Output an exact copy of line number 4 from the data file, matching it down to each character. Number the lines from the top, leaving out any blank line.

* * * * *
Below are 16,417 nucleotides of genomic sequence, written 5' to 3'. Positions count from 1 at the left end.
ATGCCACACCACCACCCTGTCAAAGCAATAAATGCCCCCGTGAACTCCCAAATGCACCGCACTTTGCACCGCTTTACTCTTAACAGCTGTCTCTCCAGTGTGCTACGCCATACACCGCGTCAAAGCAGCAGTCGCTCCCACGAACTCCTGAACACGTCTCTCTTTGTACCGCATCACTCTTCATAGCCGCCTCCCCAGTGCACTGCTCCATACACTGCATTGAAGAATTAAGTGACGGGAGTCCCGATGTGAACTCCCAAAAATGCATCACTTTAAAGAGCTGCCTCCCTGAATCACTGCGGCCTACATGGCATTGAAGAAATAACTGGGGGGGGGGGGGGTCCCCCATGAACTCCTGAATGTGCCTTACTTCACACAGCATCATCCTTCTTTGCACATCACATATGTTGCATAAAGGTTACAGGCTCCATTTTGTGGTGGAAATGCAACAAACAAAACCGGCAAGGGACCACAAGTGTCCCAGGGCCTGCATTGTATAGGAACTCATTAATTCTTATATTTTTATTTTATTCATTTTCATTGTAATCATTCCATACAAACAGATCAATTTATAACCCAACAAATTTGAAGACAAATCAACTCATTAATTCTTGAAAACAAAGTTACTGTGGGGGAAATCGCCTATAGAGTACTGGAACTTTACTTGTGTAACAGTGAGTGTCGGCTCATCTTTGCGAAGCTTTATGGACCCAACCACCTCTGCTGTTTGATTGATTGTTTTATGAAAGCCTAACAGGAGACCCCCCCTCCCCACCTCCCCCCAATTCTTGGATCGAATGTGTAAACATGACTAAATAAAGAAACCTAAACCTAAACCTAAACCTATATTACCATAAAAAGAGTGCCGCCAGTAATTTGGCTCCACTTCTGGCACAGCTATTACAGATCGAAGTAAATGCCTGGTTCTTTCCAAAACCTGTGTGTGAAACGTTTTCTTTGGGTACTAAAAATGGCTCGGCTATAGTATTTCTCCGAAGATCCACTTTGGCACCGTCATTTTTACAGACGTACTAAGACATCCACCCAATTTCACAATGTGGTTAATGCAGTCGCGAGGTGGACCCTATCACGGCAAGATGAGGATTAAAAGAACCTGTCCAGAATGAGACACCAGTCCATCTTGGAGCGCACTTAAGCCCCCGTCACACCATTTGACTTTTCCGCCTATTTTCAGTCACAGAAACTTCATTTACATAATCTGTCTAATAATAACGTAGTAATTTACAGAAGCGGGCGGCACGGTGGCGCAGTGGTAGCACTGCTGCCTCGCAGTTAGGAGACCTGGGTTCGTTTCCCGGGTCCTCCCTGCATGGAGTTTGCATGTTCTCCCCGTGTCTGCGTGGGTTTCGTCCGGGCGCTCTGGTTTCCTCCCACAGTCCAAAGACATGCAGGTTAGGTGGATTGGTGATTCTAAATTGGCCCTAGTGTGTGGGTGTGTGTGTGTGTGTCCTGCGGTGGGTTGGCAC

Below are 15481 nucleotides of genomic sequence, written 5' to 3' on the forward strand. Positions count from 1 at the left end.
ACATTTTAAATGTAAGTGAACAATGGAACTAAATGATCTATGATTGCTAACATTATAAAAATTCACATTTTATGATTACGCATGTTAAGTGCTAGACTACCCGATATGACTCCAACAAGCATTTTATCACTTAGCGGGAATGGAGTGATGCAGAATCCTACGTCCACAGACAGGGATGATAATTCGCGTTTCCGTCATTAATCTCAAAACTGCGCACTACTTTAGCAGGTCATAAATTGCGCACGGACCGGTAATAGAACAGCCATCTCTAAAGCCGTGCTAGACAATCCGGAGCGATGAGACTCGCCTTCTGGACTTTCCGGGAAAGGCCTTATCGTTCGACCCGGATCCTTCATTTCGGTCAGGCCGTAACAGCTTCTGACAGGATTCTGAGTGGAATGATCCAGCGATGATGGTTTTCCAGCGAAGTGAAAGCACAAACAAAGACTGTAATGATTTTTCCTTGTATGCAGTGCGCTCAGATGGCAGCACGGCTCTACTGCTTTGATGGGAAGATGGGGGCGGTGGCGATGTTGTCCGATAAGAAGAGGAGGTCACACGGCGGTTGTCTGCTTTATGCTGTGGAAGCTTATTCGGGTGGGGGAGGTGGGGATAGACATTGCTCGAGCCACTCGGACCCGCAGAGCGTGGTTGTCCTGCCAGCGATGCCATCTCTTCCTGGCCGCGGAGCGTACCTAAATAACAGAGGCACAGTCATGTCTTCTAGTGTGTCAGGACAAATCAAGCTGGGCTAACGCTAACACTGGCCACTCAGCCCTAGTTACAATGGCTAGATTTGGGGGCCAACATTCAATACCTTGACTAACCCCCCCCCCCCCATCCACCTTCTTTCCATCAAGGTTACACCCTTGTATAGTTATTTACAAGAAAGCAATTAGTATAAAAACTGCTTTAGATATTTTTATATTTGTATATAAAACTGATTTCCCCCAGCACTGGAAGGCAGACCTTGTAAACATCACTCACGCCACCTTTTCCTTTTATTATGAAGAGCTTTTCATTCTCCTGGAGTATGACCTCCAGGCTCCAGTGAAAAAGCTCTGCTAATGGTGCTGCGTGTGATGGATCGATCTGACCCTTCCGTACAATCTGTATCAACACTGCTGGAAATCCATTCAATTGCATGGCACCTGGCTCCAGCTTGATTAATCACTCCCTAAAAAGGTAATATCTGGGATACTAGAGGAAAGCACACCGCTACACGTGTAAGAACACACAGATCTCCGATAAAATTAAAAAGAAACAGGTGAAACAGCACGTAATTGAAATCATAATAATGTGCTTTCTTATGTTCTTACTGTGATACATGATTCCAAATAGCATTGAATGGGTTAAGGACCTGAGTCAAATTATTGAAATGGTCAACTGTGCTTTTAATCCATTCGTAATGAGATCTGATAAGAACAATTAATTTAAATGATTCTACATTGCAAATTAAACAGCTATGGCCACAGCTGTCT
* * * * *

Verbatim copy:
ACATTTTAAATGTAAGTGAACAATGGAACTAAATGATCTATGATTGCTAACATTATAAAAATTCACATTTTATGATTACGCATGTTAAGTGCTAGACTACCCGATATGACTCCAACAAGCATTTTATCACTTAGCGGGAATGGAGTGATGCAGAATCCTACGTCCACAGACAGGGATGATAATTCGCGTTTCCGTCATTAATCTCAAAACTGCGCACTACTTTAGCAGGTCATAAATTGCGCACGGACCGGTAATAGAACAGCCATCTCTAAAGCCGTGCTAGACAATCCGGAGCGATGAGACTCGCCTTCTGGACTTTCCGGGAAAGGCCTTATCGTTCGACCCGGATCCTTCATTTCGGTCAGGCCGTAACAGCTTCTGACAGGATTCTGAGTGGAATGATCCAGCGATGATGGTTTTCCAGCGAAGTGAAAGCACAAACAAAGACTGTAATGATTTTTCCTTGTATGCAGTGCGCTCAGATGGCAGCACGGCTCTACTGCTTTGATGGGAAGATGGGGGCGGTGGCGATGTTGTCCGATAAGAAGAGGAGGTCACACGGCGGTTGTCTGCTTTATGCTGTGGAAGCTTATTCGGGTGGGGGAGGTGGGGATAGACATTGCTCGAGCCACTCGGACCCGCAGAGCGTGGTTGTCCTGCCAGCGATGCCATCTCTTCCTGGCCGCGGAGCGTACCTAAATAACAGAGGCACAGTCATGTCTTCTAGTGTGTCAGGACAAATCAAGCTGGGCTAACGCTAACACTGGCCACTCAGCCCTAGTTACAATGGCTAGATTTGGGGGCCAACATTCAATACCTTGACTAACCCCCCCCCCCCCATCCACCTTCTTTCCATCAAGGTTACACCCTTGTATAGTTATTTACAAGAAAGCAATTAGTATAAAAACTGCTTTAGATATTTTTATATTTGTATATAAAACTGATTTCCCCCAGCACTGGAAGGCAGACCTTGTAAACATCACTCACGCCACCTTTTCCTTTTATTATGAAGAGCTTTTCATTCTCCTGGAGTATGACCTCCAGGCTCCAGTGAAAAAGCTCTGCTAATGGTGCTGCGTGTGATGGATCGATCTGACCCTTCCGTACAATCTGTATCAACACTGCTGGAAATCCATTCAATTGCATGGCACCTGGCTCCAGCTTGATTAATCACTCCCTAAAAAGGTAATATCTGGGATACTAGAGGAAAGCACACCGCTACACGTGTAAGAACACACAGATCTCCGATAAAATTAAAAAGAAACAGGTGAAACAGCACGTAATTGAAATCATAATAATGTGCTTTCTTATGTTCTTACTGTGATACATGATTCCAAATAGCATTGAATGGGTTAAGGACCTGAGTCAAATTATTGAAATGGTCAACTGTGCTTTTAATCCATTCGTAATGAGATCTGATAAGAACAATTAATTTAAATGATTCTACATTGCAAATTAAACAGCTATGGCCACAGCTGTCT